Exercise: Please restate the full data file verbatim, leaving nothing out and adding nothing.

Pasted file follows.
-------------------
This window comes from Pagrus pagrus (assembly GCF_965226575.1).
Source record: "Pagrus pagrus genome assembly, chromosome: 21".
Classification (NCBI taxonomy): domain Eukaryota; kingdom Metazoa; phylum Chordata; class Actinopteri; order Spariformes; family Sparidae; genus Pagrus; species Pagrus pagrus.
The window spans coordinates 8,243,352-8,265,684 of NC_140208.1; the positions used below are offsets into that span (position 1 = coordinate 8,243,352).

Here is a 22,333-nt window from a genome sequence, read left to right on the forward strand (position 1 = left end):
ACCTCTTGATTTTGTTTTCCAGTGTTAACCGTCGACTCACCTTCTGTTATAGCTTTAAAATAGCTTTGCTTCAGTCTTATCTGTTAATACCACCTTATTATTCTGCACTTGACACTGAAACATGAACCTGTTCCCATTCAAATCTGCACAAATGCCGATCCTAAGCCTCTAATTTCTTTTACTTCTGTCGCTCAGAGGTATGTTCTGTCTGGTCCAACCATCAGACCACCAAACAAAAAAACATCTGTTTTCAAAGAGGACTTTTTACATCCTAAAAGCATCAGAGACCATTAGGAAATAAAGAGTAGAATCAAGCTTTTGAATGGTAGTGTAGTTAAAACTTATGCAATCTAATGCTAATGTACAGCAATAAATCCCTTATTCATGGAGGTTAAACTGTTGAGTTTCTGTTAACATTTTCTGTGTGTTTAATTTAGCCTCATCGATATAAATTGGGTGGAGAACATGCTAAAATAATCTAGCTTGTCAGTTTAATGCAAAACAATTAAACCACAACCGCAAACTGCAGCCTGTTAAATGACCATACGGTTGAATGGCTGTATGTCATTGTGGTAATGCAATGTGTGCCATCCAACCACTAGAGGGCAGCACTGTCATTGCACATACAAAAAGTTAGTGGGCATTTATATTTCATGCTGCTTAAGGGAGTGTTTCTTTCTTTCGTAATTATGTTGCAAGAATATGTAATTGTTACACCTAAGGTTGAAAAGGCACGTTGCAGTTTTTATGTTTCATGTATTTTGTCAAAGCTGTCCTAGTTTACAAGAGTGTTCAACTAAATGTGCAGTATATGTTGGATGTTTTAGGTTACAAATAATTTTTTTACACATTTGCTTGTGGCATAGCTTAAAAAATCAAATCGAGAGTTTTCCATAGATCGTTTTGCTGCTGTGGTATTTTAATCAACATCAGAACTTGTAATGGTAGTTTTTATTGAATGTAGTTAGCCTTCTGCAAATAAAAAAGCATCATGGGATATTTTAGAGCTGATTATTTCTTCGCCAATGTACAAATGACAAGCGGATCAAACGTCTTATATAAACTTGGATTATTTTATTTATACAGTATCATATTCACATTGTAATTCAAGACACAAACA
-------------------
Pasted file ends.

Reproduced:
This window comes from Pagrus pagrus (assembly GCF_965226575.1).
Source record: "Pagrus pagrus genome assembly, chromosome: 21".
Classification (NCBI taxonomy): domain Eukaryota; kingdom Metazoa; phylum Chordata; class Actinopteri; order Spariformes; family Sparidae; genus Pagrus; species Pagrus pagrus.
The window spans coordinates 8,243,352-8,265,684 of NC_140208.1; the positions used below are offsets into that span (position 1 = coordinate 8,243,352).

Here is a 22,333-nt window from a genome sequence, read left to right on the forward strand (position 1 = left end):
ACCTCTTGATTTTGTTTTCCAGTGTTAACCGTCGACTCACCTTCTGTTATAGCTTTAAAATAGCTTTGCTTCAGTCTTATCTGTTAATACCACCTTATTATTCTGCACTTGACACTGAAACATGAACCTGTTCCCATTCAAATCTGCACAAATGCCGATCCTAAGCCTCTAATTTCTTTTACTTCTGTCGCTCAGAGGTATGTTCTGTCTGGTCCAACCATCAGACCACCAAACAAAAAAACATCTGTTTTCAAAGAGGACTTTTTACATCCTAAAAGCATCAGAGACCATTAGGAAATAAAGAGTAGAATCAAGCTTTTGAATGGTAGTGTAGTTAAAACTTATGCAATCTAATGCTAATGTACAGCAATAAATCCCTTATTCATGGAGGTTAAACTGTTGAGTTTCTGTTAACATTTTCTGTGTGTTTAATTTAGCCTCATCGATATAAATTGGGTGGAGAACATGCTAAAATAATCTAGCTTGTCAGTTTAATGCAAAACAATTAAACCACAACCGCAAACTGCAGCCTGTTAAATGACCATACGGTTGAATGGCTGTATGTCATTGTGGTAATGCAATGTGTGCCATCCAACCACTAGAGGGCAGCACTGTCATTGCACATACAAAAAGTTAGTGGGCATTTATATTTCATGCTGCTTAAGGGAGTGTTTCTTTCTTTCGTAATTATGTTGCAAGAATATGTAATTGTTACACCTAAGGTTGAAAAGGCACGTTGCAGTTTTTATGTTTCATGTATTTTGTCAAAGCTGTCCTAGTTTACAAGAGTGTTCAACTAAATGTGCAGTATATGTTGGATGTTTTAGGTTACAAATAATTTTTTTACACATTTGCTTGTGGCATAGCTTAAAAAATCAAATCGAGAGTTTTCCATAGATCGTTTTGCTGCTGTGGTATTTTAATCAACATCAGAACTTGTAATGGTAGTTTTTATTGAATGTAGTTAGCCTTCTGCAAATAAAAAAGCATCATGGGATATTTTAGAGCTGATTATTTCTTCGCCAATGTACAAATGACAAGCGGATCAAACGTCTTATATAAACTTGGATTATTTTATTTATACAGTATCATATTCACATTGTAATTCAAGACACAAACA